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The progress of graphic design through history to the 21st century

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Graphic design is the art of choosing and organizing visual elements such as typography, images, symbols, and colors to convey a message to a target audience. Some call it "visual communication", which highlights its role in the design of books, advertisements, logos, or websites to effectively convey information.

History of graphic design

Graphic design as the art of organizing visual elements to communicate with the audience has a long history. Its development is closely related to technological innovations, social needs, and the creativity of practitioners. The practice of graphic design has existed in various forms throughout history, and examples from ancient China, Egypt, and Greece demonstrate the power of this art.

The beginnings of graphic design in ancient times

Although graphic design as a separate profession is relatively new, its roots go back to ancient times. Illustrated manuscripts were created in ancient civilizations such as China, Egypt, Greece, and Rome. Although the early creators were unaware of the concept of "graphic design," their works combined text and images in a way that effectively communicated ideas. For example, the Ancient Egyptian Book of the Dead exemplifies early graphic designs with its hieroglyphic narratives and illustrations.

The First Forms of Graphic Design

During the Middle Ages, handwritten books were essential for preserving and disseminating knowledge. These books were decorated with illustrations on parchment or vellum pages, which contributed to the development of book design in European monasteries.

Development of graphic design over time

Advances in graphic technologies, such as movable type, contributed to the further development of graphic design. These technologies began to be used in China as early as the 6th century, and by the 15th century, they had spread to Europe. In 1450, Johann Gutenberg invented the printing press using movable metal letters, which led to the spread of printed books. Designers tried to replicate handwritten styles in typographic books, which contributed to the development of these books' own design language.

Johann Gutenberg - Printing press using movable metal letters

Over time, illustrated books became more common, combining text and illustrations on printed pages. This development led to the expansion of graphic design as a professional practice and art.

Johannes Gensfleisch zur Laden zum Gutenberg[a] (c. 1393–1406 – 3 February 1468) was a German inventor and craftsman who introduced letterpress printing to Europe with his movable-type printing press. Though movable type was already in use in East Asia, Gutenberg invented the printing press,[2] which later spread across the world.[3] His work led to an information revolution and the unprecedented mass spread of literature throughout Europe. It had a profound impact on the development of the Renaissance, Reformation, and humanist movements.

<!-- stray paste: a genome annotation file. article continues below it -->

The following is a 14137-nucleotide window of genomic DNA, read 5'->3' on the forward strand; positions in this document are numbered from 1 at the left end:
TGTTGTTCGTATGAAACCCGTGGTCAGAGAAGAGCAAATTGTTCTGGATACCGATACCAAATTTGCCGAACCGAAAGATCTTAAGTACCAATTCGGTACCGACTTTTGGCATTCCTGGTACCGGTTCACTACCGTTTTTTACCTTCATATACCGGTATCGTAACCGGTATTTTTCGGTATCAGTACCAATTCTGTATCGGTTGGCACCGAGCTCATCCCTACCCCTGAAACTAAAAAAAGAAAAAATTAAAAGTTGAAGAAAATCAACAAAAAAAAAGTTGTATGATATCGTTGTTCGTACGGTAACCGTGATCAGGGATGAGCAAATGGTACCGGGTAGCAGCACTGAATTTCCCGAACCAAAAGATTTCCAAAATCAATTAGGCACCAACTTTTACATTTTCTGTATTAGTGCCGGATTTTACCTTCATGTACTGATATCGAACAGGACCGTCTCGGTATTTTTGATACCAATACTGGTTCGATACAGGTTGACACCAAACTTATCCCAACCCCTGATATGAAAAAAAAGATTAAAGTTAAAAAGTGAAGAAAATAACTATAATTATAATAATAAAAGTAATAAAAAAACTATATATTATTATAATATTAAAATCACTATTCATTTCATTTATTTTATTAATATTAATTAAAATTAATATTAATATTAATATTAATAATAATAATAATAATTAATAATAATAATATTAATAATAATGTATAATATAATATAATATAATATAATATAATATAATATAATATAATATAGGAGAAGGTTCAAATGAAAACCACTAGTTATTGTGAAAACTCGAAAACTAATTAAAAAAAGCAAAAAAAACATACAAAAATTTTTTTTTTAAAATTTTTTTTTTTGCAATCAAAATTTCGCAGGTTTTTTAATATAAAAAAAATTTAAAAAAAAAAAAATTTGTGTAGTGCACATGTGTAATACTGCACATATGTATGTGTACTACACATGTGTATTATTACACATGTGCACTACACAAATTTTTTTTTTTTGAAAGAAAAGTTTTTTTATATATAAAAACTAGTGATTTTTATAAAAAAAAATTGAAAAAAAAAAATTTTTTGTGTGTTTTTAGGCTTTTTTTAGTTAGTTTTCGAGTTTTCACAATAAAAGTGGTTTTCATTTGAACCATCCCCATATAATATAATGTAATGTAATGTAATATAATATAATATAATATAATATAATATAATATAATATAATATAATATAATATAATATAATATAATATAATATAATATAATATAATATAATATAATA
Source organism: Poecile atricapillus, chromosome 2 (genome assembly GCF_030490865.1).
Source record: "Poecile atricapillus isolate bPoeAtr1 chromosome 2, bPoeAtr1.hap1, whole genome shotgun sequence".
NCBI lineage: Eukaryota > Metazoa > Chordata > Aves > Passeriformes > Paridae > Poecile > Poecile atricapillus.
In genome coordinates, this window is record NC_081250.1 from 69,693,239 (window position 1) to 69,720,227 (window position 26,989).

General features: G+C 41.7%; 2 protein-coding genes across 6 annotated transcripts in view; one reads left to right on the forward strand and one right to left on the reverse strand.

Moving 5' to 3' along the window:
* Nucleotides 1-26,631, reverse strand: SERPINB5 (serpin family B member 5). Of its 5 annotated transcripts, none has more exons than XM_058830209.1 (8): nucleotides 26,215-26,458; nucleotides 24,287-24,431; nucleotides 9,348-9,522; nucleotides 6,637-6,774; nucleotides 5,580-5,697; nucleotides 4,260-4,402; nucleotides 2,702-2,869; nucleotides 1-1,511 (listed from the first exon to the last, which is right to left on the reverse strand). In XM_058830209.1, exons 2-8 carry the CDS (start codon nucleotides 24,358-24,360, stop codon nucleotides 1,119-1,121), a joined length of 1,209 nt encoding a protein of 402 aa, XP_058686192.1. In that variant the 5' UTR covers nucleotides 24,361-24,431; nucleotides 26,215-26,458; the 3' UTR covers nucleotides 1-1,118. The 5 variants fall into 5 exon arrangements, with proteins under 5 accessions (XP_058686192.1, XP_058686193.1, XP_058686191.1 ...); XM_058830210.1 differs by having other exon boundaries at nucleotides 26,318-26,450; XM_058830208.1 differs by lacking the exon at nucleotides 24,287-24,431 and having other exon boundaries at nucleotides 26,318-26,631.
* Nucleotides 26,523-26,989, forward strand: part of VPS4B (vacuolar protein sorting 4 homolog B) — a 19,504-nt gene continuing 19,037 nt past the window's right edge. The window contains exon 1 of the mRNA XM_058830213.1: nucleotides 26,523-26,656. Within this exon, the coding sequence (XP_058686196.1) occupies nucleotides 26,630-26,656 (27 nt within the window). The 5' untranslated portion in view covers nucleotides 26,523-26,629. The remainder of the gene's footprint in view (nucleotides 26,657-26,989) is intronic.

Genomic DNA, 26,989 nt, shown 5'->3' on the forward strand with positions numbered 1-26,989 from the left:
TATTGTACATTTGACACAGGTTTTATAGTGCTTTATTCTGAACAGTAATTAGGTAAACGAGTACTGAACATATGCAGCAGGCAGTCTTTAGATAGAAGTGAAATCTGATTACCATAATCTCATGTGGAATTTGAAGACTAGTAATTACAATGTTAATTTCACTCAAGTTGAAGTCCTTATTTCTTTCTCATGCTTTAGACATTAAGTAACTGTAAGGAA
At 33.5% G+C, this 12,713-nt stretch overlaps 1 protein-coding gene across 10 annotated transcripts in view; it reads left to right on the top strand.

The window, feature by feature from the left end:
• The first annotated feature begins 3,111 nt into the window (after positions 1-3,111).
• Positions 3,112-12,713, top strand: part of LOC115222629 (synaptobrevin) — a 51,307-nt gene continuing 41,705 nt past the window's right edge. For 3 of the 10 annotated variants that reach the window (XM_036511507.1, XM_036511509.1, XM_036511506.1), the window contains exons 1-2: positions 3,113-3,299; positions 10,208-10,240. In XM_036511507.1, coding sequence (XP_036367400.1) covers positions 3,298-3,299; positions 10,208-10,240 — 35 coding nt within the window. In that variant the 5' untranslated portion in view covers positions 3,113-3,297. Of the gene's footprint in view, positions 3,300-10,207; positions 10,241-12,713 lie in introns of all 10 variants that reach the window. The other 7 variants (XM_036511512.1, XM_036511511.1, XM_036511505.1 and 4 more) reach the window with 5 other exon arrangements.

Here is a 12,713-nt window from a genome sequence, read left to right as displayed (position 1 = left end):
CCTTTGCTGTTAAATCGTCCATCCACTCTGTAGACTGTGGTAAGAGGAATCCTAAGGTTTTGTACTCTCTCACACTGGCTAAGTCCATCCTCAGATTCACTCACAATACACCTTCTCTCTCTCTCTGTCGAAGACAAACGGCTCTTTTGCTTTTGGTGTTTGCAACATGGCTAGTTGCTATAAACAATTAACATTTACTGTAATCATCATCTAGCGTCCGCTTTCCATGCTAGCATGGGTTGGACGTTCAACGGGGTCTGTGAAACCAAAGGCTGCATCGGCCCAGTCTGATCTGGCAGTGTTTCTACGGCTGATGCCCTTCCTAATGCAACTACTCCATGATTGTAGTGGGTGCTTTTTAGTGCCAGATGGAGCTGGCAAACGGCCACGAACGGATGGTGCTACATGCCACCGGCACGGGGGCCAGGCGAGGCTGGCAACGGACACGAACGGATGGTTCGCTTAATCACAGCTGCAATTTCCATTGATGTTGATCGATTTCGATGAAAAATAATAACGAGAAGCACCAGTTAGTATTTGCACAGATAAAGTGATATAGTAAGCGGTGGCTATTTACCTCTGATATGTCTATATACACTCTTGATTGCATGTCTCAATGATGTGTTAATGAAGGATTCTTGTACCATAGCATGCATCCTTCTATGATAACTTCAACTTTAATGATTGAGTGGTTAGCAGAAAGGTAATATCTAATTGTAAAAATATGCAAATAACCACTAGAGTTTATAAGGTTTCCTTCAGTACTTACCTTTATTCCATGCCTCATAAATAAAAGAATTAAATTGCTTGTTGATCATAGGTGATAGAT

-Source: Wikipedia

Development of graphic design through artistic stages


Rococo, an 18th-century artistic movement known for its complex curvilinear decorations, found its way into graphic design through the work of French pioneer Pierre-Simon Fournier. After completing his artistic studies and practical experience at the Le Bé typographic workshop, Fournier established his own typographic shop and foundry. He created a variety of ornaments and floral typography, enabling French printers to produce books with complex decorative designs that were in keeping with the architecture and interiors of the era. Due to French law prohibiting printers from printing themselves, Fournier often supplied fictional pages to the printer, taking on the role of graphic designer.

Rococo Style Design

Graphic design often requires the cooperation of different experts. Many 18th-century artists specialized in book illustration. One such artist was the Frenchman Charles Eisen, who illustrated Contes et nouvelles en vers by the French poet Jean de La Fontaine (1762; Stories and Novels in Verse). In this work, printer Joseph Gerard Barbou used Fournier's fonts and decorations, and Eisen's full-page engravings, while Pierre-Phillippe Choffard contributed elaborate illustrations and tails.

Pierre-Simon Fournier

Pierre-Simon Fournier (15 September 1712 – 8 October 1768) was a French mid-18th century punch-cutter, typefounder and typographic theoretician. He was both a collector and an originator of types. Fournier's contributions to printing were his creation of initials and ornaments, his design of letters, and his standardization of type sizes. He worked in the rococo form and designed typefaces including Fournier and Narcissus.[1] He was known for incorporating ‘decorative typographic ornaments’[2] into his typefaces. Fournier's main accomplishment is that he ‘created a standardized measuring system that would revolutionize the typography industry forever’.[3]
He was also known as Fournier le Jeune ("the younger") to distinguish him from his father Jean Claude, who was also in the typesetting industry. In his early life, Fournier studied watercolor with J. B. G. Colson, and later wood engraving. In 1737, Fournier published his first theoretical work, on the minimum spacing between letters while still retaining readability.
- Source: Wikipedia

Art Noveau

Art Nouveau is an international design movement that originated and encompassed all the design arts - architecture, fashion, furniture, graphics, and product design - during the 1890s and early 20th century. Its main characteristic was a fluid curvilinear form. Art Nouveau graphic design often used stylized abstract shapes, contours, and flat space inspired by Japanese ukiyo-e woodcuts.

One of the most innovative posters of the Art Nouveau movement was by Henri de Toulouse-Lautrec from 1893, which depicted dancer Jane Avril performing in the Jardin de Paris.